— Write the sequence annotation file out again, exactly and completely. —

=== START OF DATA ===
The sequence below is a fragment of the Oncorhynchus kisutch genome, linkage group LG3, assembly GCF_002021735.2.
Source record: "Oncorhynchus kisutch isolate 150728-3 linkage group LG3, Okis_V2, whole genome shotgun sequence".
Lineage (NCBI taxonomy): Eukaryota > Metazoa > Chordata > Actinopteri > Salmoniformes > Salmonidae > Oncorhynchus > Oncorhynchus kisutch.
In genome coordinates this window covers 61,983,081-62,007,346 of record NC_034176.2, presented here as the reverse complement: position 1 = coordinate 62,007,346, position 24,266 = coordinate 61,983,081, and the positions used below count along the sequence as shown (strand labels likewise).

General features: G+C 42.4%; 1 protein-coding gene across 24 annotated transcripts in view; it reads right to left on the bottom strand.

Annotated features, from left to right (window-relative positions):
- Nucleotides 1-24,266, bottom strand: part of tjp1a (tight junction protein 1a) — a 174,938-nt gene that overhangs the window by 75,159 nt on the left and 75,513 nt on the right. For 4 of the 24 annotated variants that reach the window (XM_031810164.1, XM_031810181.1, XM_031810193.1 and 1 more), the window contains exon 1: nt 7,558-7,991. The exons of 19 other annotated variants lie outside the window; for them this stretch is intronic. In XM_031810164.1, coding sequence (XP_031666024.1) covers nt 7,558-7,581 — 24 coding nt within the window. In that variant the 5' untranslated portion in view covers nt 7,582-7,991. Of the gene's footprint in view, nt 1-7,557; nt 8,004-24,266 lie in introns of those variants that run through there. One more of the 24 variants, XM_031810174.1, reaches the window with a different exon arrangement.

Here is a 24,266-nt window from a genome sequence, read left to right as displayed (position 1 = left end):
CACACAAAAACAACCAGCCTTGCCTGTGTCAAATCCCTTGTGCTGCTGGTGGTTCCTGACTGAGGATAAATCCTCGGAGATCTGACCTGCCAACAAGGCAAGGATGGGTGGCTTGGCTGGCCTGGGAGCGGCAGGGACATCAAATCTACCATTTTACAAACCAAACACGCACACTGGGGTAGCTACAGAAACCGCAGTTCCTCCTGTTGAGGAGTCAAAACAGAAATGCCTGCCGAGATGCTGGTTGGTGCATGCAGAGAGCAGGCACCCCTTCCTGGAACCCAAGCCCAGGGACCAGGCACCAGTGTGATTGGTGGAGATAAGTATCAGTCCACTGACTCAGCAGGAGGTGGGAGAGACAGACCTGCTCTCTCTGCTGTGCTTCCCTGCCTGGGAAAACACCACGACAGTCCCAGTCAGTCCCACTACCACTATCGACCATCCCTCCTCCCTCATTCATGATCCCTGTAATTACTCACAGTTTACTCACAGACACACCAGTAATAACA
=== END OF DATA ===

The sequence below is a fragment of the Oncorhynchus kisutch genome, linkage group LG3, assembly GCF_002021735.2.
Source record: "Oncorhynchus kisutch isolate 150728-3 linkage group LG3, Okis_V2, whole genome shotgun sequence".
Lineage (NCBI taxonomy): Eukaryota > Metazoa > Chordata > Actinopteri > Salmoniformes > Salmonidae > Oncorhynchus > Oncorhynchus kisutch.
In genome coordinates this window covers 61,983,081-62,007,346 of record NC_034176.2, presented here as the reverse complement: position 1 = coordinate 62,007,346, position 24,266 = coordinate 61,983,081, and the positions used below count along the sequence as shown (strand labels likewise).

General features: G+C 42.4%; 1 protein-coding gene across 24 annotated transcripts in view; it reads right to left on the bottom strand.

Annotated features, from left to right (window-relative positions):
- Nucleotides 1-24,266, bottom strand: part of tjp1a (tight junction protein 1a) — a 174,938-nt gene that overhangs the window by 75,159 nt on the left and 75,513 nt on the right. For 4 of the 24 annotated variants that reach the window (XM_031810164.1, XM_031810181.1, XM_031810193.1 and 1 more), the window contains exon 1: nt 7,558-7,991. The exons of 19 other annotated variants lie outside the window; for them this stretch is intronic. In XM_031810164.1, coding sequence (XP_031666024.1) covers nt 7,558-7,581 — 24 coding nt within the window. In that variant the 5' untranslated portion in view covers nt 7,582-7,991. Of the gene's footprint in view, nt 1-7,557; nt 8,004-24,266 lie in introns of those variants that run through there. One more of the 24 variants, XM_031810174.1, reaches the window with a different exon arrangement.

Here is a 24,266-nt window from a genome sequence, read left to right as displayed (position 1 = left end):
CACACAAAAACAACCAGCCTTGCCTGTGTCAAATCCCTTGTGCTGCTGGTGGTTCCTGACTGAGGATAAATCCTCGGAGATCTGACCTGCCAACAAGGCAAGGATGGGTGGCTTGGCTGGCCTGGGAGCGGCAGGGACATCAAATCTACCATTTTACAAACCAAACACGCACACTGGGGTAGCTACAGAAACCGCAGTTCCTCCTGTTGAGGAGTCAAAACAGAAATGCCTGCCGAGATGCTGGTTGGTGCATGCAGAGAGCAGGCACCCCTTCCTGGAACCCAAGCCCAGGGACCAGGCACCAGTGTGATTGGTGGAGATAAGTATCAGTCCACTGACTCAGCAGGAGGTGGGAGAGACAGACCTGCTCTCTCTGCTGTGCTTCCCTGCCTGGGAAAACACCACGACAGTCCCAGTCAGTCCCACTACCACTATCGACCATCCCTCCTCCCTCATTCATGATCCCTGTAATTACTCACAGTTTACTCACAGACACACCAGTAATAACA